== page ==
African fossils put new spin on human origins story

Professor Chris Stringer, with the help of a cast of a fossil skull, describes the similarities that this species has with modern humans

Related Stories

The ancient remains of two human-like creatures found in South Africa could change the way we view our origins.

The 1.9-million-year-old fossils were first described in 2010, and given the species name Australopithecus sediba.

But the team behind the discovery has now come back with a deeper analysis.

It tells Science magazine that features seen in the brain, feet, hands and pelvis of A. sediba all suggest this species was on the direct evolutionary line to us - Homo sapiens.

"We have examined the critical areas of anatomy that have been used consistently for identifying the uniqueness of human beings," said Professor Lee Berger from the University of the Witwatersrand in Johannesburg

"Any one of these features could have evolved separately, but it is highly unlikely that all of them would have evolved together if A. sediba was not related to our lineage," the team leader informed BBC News.

A. sediba hand (L.Berger/Uni of Witwatersrand) The female's right hand is missing only a few bones

It is a big claim and, if correct, would sideline other candidates in the fossil record for which similar assertions have been made in the past.

Theory holds that modern humans can trace a line back to a creature known as Homo erectus which lived more than a million years ago. This animal, according to many palaeoanthropologists, may in turn have had its origins in more primitive hominins, as they are known, such as Homo habilis or Homo rudolfensis.

The contention now made for A. sediba is that, although older than its "rivals", some of its anatomy and capabilities were more advanced than these younger forms. Put simply, it is a more credible ancestor for H. erectus, Berger's team claims.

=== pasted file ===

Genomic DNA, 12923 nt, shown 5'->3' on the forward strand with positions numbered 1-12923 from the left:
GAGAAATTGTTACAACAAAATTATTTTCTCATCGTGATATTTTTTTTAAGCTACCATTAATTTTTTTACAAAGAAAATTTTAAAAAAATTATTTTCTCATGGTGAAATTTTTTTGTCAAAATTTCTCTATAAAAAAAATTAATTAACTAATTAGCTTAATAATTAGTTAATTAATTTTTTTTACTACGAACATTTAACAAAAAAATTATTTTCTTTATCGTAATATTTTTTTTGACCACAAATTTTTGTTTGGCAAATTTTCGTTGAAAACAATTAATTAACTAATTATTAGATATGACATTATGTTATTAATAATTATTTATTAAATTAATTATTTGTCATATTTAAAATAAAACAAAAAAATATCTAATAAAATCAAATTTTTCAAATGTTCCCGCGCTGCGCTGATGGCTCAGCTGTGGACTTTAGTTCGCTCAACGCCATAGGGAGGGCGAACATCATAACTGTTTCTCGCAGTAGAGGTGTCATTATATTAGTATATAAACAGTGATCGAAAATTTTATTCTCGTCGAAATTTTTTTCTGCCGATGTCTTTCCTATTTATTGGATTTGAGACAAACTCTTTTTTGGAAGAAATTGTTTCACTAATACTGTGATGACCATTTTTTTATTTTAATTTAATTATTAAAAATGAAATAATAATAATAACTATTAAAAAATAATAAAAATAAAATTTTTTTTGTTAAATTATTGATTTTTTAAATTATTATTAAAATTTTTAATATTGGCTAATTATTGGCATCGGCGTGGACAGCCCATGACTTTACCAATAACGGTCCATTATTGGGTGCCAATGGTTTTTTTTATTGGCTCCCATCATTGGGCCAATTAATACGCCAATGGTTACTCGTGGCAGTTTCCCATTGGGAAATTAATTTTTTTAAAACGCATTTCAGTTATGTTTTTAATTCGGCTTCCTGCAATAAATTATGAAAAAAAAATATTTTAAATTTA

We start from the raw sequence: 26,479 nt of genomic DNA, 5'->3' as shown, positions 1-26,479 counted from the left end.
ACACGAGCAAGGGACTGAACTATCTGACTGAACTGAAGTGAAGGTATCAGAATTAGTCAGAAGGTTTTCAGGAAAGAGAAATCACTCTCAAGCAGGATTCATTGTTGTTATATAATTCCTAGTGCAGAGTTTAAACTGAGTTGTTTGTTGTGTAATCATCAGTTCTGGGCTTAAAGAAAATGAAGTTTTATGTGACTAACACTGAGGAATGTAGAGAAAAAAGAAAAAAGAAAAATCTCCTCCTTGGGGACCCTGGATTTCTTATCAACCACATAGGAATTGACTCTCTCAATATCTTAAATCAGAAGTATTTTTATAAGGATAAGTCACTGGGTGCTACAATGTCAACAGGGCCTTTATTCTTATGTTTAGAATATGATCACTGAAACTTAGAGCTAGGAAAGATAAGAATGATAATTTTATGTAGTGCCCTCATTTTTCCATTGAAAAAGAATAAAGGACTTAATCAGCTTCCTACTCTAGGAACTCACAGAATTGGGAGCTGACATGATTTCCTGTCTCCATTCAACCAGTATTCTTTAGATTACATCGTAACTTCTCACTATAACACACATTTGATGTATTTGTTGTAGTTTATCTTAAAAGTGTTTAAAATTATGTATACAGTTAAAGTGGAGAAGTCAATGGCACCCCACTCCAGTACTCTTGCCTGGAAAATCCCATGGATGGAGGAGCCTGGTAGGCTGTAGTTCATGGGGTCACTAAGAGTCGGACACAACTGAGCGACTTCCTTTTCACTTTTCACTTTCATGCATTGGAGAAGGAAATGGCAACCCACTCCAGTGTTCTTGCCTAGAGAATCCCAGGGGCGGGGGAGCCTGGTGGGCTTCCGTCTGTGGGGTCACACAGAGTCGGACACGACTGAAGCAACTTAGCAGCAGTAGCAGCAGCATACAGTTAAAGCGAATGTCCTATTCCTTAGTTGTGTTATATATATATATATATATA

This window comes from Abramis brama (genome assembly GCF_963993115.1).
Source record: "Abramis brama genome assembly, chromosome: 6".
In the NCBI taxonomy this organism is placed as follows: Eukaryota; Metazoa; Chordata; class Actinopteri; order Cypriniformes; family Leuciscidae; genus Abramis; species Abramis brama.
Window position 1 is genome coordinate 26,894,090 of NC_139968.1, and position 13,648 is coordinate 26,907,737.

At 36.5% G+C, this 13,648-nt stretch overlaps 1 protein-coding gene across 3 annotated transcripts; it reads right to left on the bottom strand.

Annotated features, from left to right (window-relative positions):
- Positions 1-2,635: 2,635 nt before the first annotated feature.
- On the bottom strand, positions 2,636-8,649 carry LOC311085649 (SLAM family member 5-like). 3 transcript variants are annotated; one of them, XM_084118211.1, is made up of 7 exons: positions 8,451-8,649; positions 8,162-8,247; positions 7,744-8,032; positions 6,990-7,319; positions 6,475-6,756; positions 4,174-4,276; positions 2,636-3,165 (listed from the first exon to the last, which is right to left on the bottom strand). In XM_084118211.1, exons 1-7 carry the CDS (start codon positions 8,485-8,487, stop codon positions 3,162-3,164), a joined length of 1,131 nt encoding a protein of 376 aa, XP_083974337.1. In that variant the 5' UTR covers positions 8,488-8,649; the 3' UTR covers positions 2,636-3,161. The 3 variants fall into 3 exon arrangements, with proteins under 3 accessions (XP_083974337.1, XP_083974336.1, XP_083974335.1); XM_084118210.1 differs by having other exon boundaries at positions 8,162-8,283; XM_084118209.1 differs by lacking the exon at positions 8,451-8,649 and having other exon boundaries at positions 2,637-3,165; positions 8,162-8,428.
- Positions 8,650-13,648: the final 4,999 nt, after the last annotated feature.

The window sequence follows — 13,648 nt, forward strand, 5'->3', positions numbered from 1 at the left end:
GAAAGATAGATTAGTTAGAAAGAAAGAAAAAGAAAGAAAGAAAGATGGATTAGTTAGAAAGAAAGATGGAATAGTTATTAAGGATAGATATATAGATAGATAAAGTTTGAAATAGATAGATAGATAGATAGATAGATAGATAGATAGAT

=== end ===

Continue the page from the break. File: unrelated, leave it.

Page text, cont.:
The sediba specimens were unearthed at Malapa in the famous Cradle of Humankind World Heritage Site, just to the northwest of Jo'burg.

They were pulled from a pit - a depression left in the ground by a cave complex that had lost its roof through erosion over time.

Identified as an adult female and a juvenile male, the two individuals were quite possibly mother and son. What seems certain is that they died together in some tragic accident that saw them either fall into the cave complex or become stuck in it. After death, their bodies were washed into a pool and cemented in time along with the remains of many other animals that got trapped in the same way.

In the months since their 2010 announcement, Professor Berger and colleagues have subjected the remains to further detailed assessment.

Paul Tafforeau

Age: The latest dating technologies were applied to the sediments encasing the fossils. Whereas original estimates had put the age of the remains at somewhere between 1.78 and 1.95 million years old, the new analysis has narrowed this window of uncertainty to just 3,000 years. The new age is now between 1.977 and 1.98 million years old. The refined dating is important, says the team, because it puts A. sediba deep enough in time to be a realistic ancestor to H. erectus.

Dr Robyn Pickering, from the University of Melbourne, Australia, who led the dating, told BBC News: "This is a very interesting time in human evolution because it is when we think we should be seeing the beginnings of our genus, Homo. Previously, we've had very few fossils from this time period, so the sediba fossils are remarkable in that they are so complete."

Brain: A high-resolution X-ray scan of the male specimen's skull has produced a virtual cast of its braincase. This was carried out at the European Synchrotron Radiation Facility in Grenoble. From this, the researchers estimate an adult A. sediba's brain to have been about 440 cubic centimetres in volume, or about the size of a medium grapefruit. This is smaller than much older fossils in the record such as the famous "Lucy" specimen, Australopithecus afarensis (3.2 million years), but, intriguingly, the shape is more human-like, especially at the front. This may hint at the start of the re-organisation of the brain that would be necessary to make us what we are today.